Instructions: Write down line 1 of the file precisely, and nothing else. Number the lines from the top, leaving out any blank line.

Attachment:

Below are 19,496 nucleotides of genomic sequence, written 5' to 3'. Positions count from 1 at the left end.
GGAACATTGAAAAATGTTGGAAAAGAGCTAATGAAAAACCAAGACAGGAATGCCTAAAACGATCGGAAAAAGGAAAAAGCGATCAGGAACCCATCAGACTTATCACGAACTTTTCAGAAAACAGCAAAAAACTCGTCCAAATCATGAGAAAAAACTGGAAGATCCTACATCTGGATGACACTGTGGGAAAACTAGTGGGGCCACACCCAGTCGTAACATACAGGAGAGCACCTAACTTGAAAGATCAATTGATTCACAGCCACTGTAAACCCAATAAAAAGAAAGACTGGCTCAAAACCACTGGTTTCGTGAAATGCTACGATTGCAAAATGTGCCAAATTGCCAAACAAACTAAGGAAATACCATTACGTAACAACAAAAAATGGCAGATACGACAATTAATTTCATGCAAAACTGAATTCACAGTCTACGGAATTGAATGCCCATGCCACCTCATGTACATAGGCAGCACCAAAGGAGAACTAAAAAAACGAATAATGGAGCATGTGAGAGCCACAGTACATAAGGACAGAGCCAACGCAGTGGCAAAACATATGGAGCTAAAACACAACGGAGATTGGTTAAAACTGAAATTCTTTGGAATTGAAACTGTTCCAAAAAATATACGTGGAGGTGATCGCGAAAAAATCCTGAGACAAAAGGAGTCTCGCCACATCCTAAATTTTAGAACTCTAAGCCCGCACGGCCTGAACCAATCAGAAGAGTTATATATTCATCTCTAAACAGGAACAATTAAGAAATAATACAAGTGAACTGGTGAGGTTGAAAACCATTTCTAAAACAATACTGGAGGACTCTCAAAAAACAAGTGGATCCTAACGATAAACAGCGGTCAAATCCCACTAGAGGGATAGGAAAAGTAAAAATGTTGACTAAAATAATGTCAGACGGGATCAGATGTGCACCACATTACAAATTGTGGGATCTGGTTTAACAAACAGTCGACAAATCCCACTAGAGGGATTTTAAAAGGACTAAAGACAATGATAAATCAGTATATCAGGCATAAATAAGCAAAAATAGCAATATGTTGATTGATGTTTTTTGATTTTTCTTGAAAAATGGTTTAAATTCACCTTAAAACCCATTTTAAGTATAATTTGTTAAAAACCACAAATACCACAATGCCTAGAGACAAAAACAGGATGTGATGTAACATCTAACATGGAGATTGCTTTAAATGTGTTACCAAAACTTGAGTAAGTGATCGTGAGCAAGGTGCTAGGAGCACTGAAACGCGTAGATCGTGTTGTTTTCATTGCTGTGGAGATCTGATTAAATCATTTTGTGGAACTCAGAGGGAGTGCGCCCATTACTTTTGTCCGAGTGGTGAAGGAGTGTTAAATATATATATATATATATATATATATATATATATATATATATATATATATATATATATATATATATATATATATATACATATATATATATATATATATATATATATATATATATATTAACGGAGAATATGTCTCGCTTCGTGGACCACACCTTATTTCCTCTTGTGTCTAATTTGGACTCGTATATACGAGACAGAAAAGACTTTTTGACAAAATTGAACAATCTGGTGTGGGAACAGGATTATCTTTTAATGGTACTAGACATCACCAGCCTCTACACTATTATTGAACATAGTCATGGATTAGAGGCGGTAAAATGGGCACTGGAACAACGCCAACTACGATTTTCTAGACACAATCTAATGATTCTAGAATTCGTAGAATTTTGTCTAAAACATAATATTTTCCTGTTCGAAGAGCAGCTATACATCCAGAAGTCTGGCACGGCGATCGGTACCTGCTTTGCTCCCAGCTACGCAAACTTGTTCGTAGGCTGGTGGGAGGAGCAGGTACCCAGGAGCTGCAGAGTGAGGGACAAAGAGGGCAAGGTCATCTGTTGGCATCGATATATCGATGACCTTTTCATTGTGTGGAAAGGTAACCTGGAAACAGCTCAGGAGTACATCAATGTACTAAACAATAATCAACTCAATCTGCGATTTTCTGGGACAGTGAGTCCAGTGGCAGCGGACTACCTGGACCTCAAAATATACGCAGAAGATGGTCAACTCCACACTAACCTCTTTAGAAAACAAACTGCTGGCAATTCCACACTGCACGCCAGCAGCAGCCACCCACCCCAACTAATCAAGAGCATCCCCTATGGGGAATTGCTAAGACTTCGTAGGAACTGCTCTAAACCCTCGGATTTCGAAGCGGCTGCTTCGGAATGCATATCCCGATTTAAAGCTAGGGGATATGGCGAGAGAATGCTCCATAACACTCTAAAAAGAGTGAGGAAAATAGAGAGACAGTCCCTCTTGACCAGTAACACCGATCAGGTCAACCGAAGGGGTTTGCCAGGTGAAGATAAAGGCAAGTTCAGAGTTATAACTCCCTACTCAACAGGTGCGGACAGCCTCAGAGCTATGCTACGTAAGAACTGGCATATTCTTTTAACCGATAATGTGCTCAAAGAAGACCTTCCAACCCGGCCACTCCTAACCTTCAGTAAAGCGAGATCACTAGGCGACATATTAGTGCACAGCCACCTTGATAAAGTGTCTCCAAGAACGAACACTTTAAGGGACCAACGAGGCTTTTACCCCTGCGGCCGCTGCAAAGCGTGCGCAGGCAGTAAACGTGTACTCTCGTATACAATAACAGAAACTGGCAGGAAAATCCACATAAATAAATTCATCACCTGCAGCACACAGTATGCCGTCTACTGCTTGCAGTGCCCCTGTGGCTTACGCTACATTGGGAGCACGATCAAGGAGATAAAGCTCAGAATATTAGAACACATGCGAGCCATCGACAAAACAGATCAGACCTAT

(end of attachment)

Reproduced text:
Below are 19,496 nucleotides of genomic sequence, written 5' to 3'. Positions count from 1 at the left end.